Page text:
Well the US emigration adventure is moving forward. On August 11th, 36 days after applying, I got the approval letter from the US Embassy, which allows me to proceed to the next step of the visa process.
Then another eleven days later, on Saturday August 22nd, I received the crucial LND number that allows me to fix a date for my medical examination – probably in late September. If that goes well, and I pass muster, then the final step will be the interview at the US Embassy in London.
This all presumes that we can fix the medical date for late September. The medical is only valid for six months, but most of those are winter months when it could be hard to move the animals to the US – they can’t fly if it is too cold or too hot. Without a house, moving is near impossible. And my brother holds the purse strings, so everything is on hold until he gives the go-ahead, which could be next year.
However, there is a more immediate concern. Ironically, my MS shouldn’t be the problem, except the stress on hyper-drive. I have all the relevant documents from my doctor and health experts – the local practise put all my records on a disc. These go back quite a few years, well before I was diagnosed in 2000. Although I will have to sign up for medical insurance in the US, having a disease like MS is not a ‘fail’ as such. And once I ensure that I am fully up-to-date with my vaccinations, then there shouldn’t be a problem – I hope.
So what’s the problem? Why the hurdle?
The examination is at Knightsbridge in London, a six and a half hour drive from Harlech for us. I no longer drive. Juanita doesn’t have a full UK licence so we can’t use the motorways. And like many people, she doesn’t want to drive in London. Even though I’ve lived there and driven extensively in the capital, I totally sympathise. It’s a stressful task. So we’ll be looking for some form of chauffeur… well a kind friend.
Incontinence is a problem already solved, and I’m prepared for the exhaustion, but then there is my car sickness, which had been banished for numerous decades, but that problem has now re-turned in all its childhood nastiness. (See “The Candle”.) Maybe my worsening MS might be at the root of the sickness. When we moved up here in February 2014, I had no severe sickness, even though it was an eight hour journey. However, when the Red Cross drove me to Bangor Hospital, I felt terrible. Maybe the same pills that I took for the 2014 move will work for the trek to London.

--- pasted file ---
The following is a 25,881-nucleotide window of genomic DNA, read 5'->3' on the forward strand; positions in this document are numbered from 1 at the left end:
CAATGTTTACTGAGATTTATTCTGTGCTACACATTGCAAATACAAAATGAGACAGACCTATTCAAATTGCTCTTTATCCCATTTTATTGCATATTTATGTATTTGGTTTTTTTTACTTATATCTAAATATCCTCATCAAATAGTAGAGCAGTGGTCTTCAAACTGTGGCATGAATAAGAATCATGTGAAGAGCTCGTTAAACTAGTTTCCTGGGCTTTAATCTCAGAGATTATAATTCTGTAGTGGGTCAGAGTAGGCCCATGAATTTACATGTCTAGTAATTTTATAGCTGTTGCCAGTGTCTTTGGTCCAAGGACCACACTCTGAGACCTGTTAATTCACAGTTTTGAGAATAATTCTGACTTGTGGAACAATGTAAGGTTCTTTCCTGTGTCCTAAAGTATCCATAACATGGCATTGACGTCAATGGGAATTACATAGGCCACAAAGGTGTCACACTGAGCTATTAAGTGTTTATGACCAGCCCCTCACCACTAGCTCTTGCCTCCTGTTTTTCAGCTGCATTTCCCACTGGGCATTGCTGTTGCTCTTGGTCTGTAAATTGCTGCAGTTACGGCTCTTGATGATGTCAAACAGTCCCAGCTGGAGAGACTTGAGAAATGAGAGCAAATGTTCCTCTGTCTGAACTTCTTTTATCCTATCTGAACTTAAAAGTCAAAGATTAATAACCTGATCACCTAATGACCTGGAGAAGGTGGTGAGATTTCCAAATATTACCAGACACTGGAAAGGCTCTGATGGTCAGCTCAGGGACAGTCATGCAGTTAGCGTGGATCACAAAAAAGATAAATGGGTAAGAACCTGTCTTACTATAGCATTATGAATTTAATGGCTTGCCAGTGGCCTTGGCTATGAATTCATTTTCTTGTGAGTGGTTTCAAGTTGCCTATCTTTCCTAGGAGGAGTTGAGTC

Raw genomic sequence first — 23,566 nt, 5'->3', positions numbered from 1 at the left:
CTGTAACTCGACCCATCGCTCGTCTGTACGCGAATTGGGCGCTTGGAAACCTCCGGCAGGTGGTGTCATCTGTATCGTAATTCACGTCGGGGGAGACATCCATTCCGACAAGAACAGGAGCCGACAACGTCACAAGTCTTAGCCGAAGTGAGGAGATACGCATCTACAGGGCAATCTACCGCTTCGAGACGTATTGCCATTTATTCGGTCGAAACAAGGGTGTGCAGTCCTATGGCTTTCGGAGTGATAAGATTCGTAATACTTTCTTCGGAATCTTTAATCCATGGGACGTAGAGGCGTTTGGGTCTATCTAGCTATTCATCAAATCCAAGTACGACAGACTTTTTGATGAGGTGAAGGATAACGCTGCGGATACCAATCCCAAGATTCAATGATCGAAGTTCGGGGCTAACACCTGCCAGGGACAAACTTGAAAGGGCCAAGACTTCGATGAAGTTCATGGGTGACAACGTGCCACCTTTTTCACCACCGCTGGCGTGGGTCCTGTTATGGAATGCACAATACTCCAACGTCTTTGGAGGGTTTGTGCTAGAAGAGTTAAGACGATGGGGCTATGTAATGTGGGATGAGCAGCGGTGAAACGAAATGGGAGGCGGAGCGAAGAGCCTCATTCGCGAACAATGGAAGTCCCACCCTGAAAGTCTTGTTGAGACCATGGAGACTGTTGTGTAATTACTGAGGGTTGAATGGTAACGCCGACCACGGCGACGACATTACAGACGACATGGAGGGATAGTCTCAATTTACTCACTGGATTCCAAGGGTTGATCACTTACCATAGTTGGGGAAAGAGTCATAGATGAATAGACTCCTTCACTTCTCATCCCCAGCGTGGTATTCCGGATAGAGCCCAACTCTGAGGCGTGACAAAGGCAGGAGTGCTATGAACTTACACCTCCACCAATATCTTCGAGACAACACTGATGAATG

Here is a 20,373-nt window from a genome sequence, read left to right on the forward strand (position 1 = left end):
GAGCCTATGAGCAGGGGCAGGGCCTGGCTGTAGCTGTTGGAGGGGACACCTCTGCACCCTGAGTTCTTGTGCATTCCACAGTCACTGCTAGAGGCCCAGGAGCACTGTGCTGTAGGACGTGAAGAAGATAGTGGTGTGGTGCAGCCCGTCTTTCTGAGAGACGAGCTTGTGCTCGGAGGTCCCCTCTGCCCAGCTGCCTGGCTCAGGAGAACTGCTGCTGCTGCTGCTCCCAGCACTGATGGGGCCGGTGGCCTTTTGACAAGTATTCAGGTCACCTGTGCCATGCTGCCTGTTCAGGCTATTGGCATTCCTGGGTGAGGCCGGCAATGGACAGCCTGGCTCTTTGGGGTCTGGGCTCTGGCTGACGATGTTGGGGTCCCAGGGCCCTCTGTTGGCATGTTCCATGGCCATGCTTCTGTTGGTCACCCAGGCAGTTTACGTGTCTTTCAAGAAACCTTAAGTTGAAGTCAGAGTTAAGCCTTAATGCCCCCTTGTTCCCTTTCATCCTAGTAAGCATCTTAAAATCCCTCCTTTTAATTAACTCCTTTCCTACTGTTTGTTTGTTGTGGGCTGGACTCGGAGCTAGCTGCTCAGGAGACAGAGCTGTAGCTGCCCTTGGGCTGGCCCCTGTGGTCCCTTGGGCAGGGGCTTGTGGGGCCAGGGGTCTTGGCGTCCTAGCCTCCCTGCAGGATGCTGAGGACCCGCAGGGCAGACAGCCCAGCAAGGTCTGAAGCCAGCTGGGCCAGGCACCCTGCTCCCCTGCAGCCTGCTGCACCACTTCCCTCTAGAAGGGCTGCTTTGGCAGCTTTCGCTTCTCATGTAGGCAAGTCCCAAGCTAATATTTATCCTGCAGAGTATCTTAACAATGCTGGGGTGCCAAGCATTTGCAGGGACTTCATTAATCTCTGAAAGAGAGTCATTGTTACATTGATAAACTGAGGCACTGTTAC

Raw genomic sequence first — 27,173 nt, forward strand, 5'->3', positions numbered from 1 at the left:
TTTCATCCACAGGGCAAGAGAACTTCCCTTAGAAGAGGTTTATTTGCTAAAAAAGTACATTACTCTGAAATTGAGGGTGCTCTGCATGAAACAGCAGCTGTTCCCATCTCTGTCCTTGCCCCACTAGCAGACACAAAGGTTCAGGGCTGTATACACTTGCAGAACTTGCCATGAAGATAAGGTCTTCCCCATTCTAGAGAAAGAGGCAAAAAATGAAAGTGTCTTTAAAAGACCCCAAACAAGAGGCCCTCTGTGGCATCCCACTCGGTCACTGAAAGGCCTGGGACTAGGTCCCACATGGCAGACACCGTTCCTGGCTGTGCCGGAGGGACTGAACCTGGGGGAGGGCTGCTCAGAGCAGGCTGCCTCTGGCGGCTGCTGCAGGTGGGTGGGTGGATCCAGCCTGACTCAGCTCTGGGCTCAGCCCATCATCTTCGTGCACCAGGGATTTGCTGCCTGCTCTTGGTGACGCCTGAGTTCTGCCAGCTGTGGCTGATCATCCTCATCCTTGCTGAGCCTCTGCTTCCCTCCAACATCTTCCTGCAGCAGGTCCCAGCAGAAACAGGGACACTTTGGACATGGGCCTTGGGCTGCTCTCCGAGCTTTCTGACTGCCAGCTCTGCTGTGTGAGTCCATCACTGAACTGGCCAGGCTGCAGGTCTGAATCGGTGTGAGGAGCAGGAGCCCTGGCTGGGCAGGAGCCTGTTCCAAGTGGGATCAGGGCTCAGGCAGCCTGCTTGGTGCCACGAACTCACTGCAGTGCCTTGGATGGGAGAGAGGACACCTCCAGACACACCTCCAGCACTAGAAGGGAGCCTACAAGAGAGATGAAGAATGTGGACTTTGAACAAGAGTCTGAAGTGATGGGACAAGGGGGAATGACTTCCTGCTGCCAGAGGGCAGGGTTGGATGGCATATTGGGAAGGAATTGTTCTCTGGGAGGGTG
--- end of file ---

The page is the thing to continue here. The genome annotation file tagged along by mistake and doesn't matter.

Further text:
Let’s hope they do. Otherwise, I’ll be the wrong colour when I see the US doctor… and the US Embassy official a few weeks later.
Should these be called hurdles or fences? What else looms? Beyond the house purchase and sale, I see a huge water jump. That’s massive – and another post. Where do you think that jump lies?
Reblogged this on THE DUSKWEALD.
You will fly over the hurdles my friend!
You will fly over the hurdles.
Thank you Joann
Sorry to hear about the health issues. However it’s refreshing to read an immigration story where someone is going through legal channels. It may be a big hassle at times, but it’s the right thing to do. Illegal immigration is a big problem throughout the world.
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Tossing It Out
Thanks Arlee. The hassle will be worth it, yes. I sympathise with some of the ‘iilegal’ migrants that are forced to leave their own country and then struggle to find anywhere to go, and get exploited in the process. How much of the internal crisis that pushed them out, was caused by foreign interference? As a Brit, for instance, I’ve seen both sides of what the British Raj did in India. Not always the case though.
I would love to emigrate to the U.S. but presumed my EDS would be an issue so reading this has lifted my spirits. I’m glad illness doesn’t stop you getting in. Have you looked at how much medical insurance will cost once you’re over there?
And as far as getting to London, would the train be easier? I’ve found as long as it’s not in peak hours the train down to the capital isn’t that expensive.
Glad to help Rebecca. I was surprised that my MS was no problem. My wife followed the experiences of a man with cerebral-palsy, who recently got his Visa without any difficulty. They are weeding out people with communicable diseases, mental illness, or drug usage.
Main thing is to meet the financial guidelines, and have a valid reason to go – i.e. a US spouse, or job offer.
As for medical insurance, that is something that is on our ‘to do’ list. One of those things that is easier with a US address.
Now looking at train to London, although only two trains a day from around here so will have to pay the peak rate, if we attempt a day-trip.
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Ah, I don’t have a valid reason for going, which is a shame. Wishing you all the best with it.
In time you might… keep hoping.
Best of luck Roland – I know all about health hurdles. We’d passed all muster in our attempt to get into Australia over twenty years ago. Only the medical hurdle remained. And a few days before that date arrived, my husband went down with cancer….. what will be will be. He’s survived the cancer, and we are surviving the consequences in our tiny two-bed flat in Eastbourne.
I think the train to London idea is probably your best. My thoughts and prayers go with you.
Many thanks Jane. Hopefully we will get to the USA eventually. Sorry that you never made it to Australia, but glad that cancer has been held at bay. Selfishly you not going to Oz, meant we got to meet at Borde Hill HT, but with the internet we could have still met as writers. All the best.
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